Copyright 2007 by William A. Mays, Proprietor
March 1, 1879
Battle With Corpse-Eating Cats.
   At New Albany, Ind., a remarkable scene recently occurred in that part of the city called "Hog Hollow." One Daniel Shehan, a former employe of the glass works, who lived in a small frame building in the locality referred to, died suddenly. At night some young people gathered to watch over the remains, but becoming, as the widow thought, a little too noisy, they were all sent away, with the exception of Thomas Flinn and William Lang, two young men, aged about twenty-one or twenty-two years, and two young ladies. About twelve o'clock Thomas Flinn went into the room to examine the corpse, and was horrified to see three cats on the body. He tried to drive them away by motioning with his hand, but they showed fight. He then seized a poker and commenced belaboring them with it, and they attacked him, and it was all he could do, with the assistance of the other watchers, whom his cries for aid summoned, to drive them from the room. The window was then closed, and cats of all sizes, colors, ages and of both sexes jumped on the window-sill and sprang against the glass, with their eyes blazing and their fur all standing the wrong way. Finding they could not force an entrance there, they went to the roof and endeavored to tear off the shingles; got under the floor and sought for an entrance. Their screams, yells and groans in the meantime were frightful to listen to, and so scared the watchers that they were almost paralyzed with fear. The ghoulish beasts failed to effect an entrance, and the watchers felt relieved. But it was soon discovered that they could not remain in the house with all the windows closed, as the odor from the corpse was too offensive, and the window was raised again, but not enough to admit a cat. Then the window was again assailed, and it seemed to the guardians of the remains that there were at least a hundred felines trying to force an entrance. Flinn stood at the window with the poker and beat them over the head, but they persisted in the effort to effect an entrance. Finally some of them got part of their bodies through, and the window was closed down on them, two pokers heated red hot and the beasts burned in every possible way, the young people thinking it would drive them away, but it did not; and the fight was kept up at intervals until after daylight. The watchers kept the window down as long as they could possibly bear the stench, and when they could do so no longer it would be raised and the war waged on both sides. It was a remarkable occurrence, the like of which was probably never known in that part of the country.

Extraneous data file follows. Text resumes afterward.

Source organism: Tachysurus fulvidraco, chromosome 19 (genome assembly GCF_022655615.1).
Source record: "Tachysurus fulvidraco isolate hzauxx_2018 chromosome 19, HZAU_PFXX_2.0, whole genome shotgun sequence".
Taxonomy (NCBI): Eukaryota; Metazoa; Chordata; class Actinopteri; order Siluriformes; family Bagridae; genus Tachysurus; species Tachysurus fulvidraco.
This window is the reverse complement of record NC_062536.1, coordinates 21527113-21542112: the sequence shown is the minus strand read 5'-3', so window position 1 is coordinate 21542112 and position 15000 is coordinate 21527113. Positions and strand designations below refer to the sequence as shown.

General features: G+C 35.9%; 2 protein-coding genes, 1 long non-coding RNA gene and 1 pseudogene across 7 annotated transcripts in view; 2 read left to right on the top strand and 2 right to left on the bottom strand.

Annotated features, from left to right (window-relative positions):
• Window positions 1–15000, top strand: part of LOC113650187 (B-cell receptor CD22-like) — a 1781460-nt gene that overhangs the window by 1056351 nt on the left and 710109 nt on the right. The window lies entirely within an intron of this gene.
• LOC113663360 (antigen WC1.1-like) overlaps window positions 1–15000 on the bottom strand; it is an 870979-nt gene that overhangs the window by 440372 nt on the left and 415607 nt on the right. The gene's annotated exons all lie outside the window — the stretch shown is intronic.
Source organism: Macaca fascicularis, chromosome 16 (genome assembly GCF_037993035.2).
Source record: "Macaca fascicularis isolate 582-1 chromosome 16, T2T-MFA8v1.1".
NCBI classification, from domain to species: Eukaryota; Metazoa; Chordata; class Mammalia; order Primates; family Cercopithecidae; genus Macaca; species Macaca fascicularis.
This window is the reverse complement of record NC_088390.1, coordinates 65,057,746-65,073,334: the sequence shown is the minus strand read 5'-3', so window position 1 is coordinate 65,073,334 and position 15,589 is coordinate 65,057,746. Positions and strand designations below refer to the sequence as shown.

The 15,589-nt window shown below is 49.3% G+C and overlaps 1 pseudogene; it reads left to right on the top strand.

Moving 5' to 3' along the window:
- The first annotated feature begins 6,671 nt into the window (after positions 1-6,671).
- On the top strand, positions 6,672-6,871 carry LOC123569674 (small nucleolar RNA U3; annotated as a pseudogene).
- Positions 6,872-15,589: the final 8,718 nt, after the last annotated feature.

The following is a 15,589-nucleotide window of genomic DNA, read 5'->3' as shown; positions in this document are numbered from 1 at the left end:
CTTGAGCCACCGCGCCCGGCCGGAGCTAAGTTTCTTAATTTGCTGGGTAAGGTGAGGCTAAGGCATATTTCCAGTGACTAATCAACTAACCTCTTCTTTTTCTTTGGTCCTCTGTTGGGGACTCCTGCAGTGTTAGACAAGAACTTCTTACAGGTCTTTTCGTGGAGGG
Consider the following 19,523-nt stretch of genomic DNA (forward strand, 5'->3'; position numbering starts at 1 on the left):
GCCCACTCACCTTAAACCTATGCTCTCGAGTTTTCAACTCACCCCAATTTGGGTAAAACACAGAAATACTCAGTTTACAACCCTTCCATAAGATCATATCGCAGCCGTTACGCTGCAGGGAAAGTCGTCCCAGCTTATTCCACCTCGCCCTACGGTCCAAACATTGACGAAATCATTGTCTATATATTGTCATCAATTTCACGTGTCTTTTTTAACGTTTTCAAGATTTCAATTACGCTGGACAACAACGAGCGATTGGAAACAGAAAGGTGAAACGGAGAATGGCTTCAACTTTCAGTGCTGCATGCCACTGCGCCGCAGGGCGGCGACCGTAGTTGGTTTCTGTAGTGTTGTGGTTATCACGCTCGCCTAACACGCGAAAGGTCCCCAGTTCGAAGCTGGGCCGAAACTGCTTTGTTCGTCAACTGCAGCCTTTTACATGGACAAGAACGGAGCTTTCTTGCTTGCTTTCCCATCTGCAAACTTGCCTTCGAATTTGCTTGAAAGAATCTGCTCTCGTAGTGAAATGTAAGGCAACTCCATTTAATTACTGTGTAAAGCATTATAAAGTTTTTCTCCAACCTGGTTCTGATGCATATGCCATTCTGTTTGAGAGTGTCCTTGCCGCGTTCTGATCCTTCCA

The watchers looked next morning like they had had a long spell of sickness, and say they would not pass through another such an ordeal for the world. Some nine or ten dead cats were found around the premises next morning, and many of the neighbors missed their grimalkins.
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